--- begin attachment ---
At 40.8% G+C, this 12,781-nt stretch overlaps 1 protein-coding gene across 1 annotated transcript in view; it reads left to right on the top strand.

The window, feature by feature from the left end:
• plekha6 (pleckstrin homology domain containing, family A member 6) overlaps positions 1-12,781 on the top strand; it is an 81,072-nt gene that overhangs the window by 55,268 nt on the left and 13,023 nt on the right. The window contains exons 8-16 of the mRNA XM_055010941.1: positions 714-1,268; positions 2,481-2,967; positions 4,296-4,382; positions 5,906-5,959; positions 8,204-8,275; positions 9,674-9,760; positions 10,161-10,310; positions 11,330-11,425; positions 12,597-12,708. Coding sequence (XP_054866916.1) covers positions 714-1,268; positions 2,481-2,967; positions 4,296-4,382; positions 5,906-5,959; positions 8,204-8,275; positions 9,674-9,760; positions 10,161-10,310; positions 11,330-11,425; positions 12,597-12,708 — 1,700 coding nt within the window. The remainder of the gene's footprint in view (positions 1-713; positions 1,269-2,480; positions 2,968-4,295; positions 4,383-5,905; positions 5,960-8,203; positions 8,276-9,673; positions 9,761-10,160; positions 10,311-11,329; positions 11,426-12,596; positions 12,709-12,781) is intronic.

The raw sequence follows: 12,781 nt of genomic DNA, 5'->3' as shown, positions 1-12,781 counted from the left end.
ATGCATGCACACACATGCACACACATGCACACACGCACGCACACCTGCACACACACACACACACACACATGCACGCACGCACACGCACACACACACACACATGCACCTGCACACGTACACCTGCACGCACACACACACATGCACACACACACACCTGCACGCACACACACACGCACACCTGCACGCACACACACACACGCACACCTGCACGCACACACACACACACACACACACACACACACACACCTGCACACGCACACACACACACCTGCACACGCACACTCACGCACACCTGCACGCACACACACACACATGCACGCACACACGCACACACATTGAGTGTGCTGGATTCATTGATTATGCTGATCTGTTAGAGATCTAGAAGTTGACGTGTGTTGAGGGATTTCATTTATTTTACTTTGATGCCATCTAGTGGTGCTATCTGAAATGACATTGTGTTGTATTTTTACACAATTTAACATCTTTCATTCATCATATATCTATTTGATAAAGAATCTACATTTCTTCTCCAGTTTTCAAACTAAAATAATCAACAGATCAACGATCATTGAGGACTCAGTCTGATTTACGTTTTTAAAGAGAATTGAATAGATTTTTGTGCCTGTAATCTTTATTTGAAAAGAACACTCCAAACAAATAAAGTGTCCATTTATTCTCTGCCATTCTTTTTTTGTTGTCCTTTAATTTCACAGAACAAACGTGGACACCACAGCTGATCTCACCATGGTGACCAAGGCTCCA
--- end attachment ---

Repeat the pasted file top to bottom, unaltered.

At 40.8% G+C, this 12,781-nt stretch overlaps 1 protein-coding gene across 1 annotated transcript in view; it reads left to right on the top strand.

The window, feature by feature from the left end:
• plekha6 (pleckstrin homology domain containing, family A member 6) overlaps positions 1-12,781 on the top strand; it is an 81,072-nt gene that overhangs the window by 55,268 nt on the left and 13,023 nt on the right. The window contains exons 8-16 of the mRNA XM_055010941.1: positions 714-1,268; positions 2,481-2,967; positions 4,296-4,382; positions 5,906-5,959; positions 8,204-8,275; positions 9,674-9,760; positions 10,161-10,310; positions 11,330-11,425; positions 12,597-12,708. Coding sequence (XP_054866916.1) covers positions 714-1,268; positions 2,481-2,967; positions 4,296-4,382; positions 5,906-5,959; positions 8,204-8,275; positions 9,674-9,760; positions 10,161-10,310; positions 11,330-11,425; positions 12,597-12,708 — 1,700 coding nt within the window. The remainder of the gene's footprint in view (positions 1-713; positions 1,269-2,480; positions 2,968-4,295; positions 4,383-5,905; positions 5,960-8,203; positions 8,276-9,673; positions 9,761-10,160; positions 10,311-11,329; positions 11,426-12,596; positions 12,709-12,781) is intronic.

The raw sequence follows: 12,781 nt of genomic DNA, 5'->3' as shown, positions 1-12,781 counted from the left end.
ATGCATGCACACACATGCACACACATGCACACACGCACGCACACCTGCACACACACACACACACACACATGCACGCACGCACACGCACACACACACACACATGCACCTGCACACGTACACCTGCACGCACACACACACATGCACACACACACACCTGCACGCACACACACACGCACACCTGCACGCACACACACACACGCACACCTGCACGCACACACACACACACACACACACACACACACACACCTGCACACGCACACACACACACCTGCACACGCACACTCACGCACACCTGCACGCACACACACACACATGCACGCACACACGCACACACATTGAGTGTGCTGGATTCATTGATTATGCTGATCTGTTAGAGATCTAGAAGTTGACGTGTGTTGAGGGATTTCATTTATTTTACTTTGATGCCATCTAGTGGTGCTATCTGAAATGACATTGTGTTGTATTTTTACACAATTTAACATCTTTCATTCATCATATATCTATTTGATAAAGAATCTACATTTCTTCTCCAGTTTTCAAACTAAAATAATCAACAGATCAACGATCATTGAGGACTCAGTCTGATTTACGTTTTTAAAGAGAATTGAATAGATTTTTGTGCCTGTAATCTTTATTTGAAAAGAACACTCCAAACAAATAAAGTGTCCATTTATTCTCTGCCATTCTTTTTTTGTTGTCCTTTAATTTCACAGAACAAACGTGGACACCACAGCTGATCTCACCATGGTGACCAAGGCTCCA